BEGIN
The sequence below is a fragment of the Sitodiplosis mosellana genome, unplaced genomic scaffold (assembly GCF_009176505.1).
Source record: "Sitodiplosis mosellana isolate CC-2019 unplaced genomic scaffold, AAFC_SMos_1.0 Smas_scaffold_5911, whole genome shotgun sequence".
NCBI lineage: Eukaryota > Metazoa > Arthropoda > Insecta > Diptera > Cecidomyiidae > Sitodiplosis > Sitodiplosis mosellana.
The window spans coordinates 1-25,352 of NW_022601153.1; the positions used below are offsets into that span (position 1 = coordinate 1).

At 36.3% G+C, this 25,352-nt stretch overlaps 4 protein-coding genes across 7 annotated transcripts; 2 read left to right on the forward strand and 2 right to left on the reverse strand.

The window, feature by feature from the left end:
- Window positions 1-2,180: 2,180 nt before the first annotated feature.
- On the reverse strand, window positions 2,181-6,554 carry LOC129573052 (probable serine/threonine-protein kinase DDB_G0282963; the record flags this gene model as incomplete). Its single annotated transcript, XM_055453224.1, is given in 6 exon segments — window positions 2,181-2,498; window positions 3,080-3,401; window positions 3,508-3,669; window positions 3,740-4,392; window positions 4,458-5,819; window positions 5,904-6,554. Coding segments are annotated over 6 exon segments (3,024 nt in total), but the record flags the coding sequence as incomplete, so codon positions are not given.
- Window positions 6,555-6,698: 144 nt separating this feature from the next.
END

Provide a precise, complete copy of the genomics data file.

The sequence below is a fragment of the Sitodiplosis mosellana genome, unplaced genomic scaffold (assembly GCF_009176505.1).
Source record: "Sitodiplosis mosellana isolate CC-2019 unplaced genomic scaffold, AAFC_SMos_1.0 Smas_scaffold_5911, whole genome shotgun sequence".
NCBI lineage: Eukaryota > Metazoa > Arthropoda > Insecta > Diptera > Cecidomyiidae > Sitodiplosis > Sitodiplosis mosellana.
The window spans coordinates 1-25,352 of NW_022601153.1; the positions used below are offsets into that span (position 1 = coordinate 1).

At 36.3% G+C, this 25,352-nt stretch overlaps 4 protein-coding genes across 7 annotated transcripts; 2 read left to right on the forward strand and 2 right to left on the reverse strand.

The window, feature by feature from the left end:
- Window positions 1-2,180: 2,180 nt before the first annotated feature.
- On the reverse strand, window positions 2,181-6,554 carry LOC129573052 (probable serine/threonine-protein kinase DDB_G0282963; the record flags this gene model as incomplete). Its single annotated transcript, XM_055453224.1, is given in 6 exon segments — window positions 2,181-2,498; window positions 3,080-3,401; window positions 3,508-3,669; window positions 3,740-4,392; window positions 4,458-5,819; window positions 5,904-6,554. Coding segments are annotated over 6 exon segments (3,024 nt in total), but the record flags the coding sequence as incomplete, so codon positions are not given.
- Window positions 6,555-6,698: 144 nt separating this feature from the next.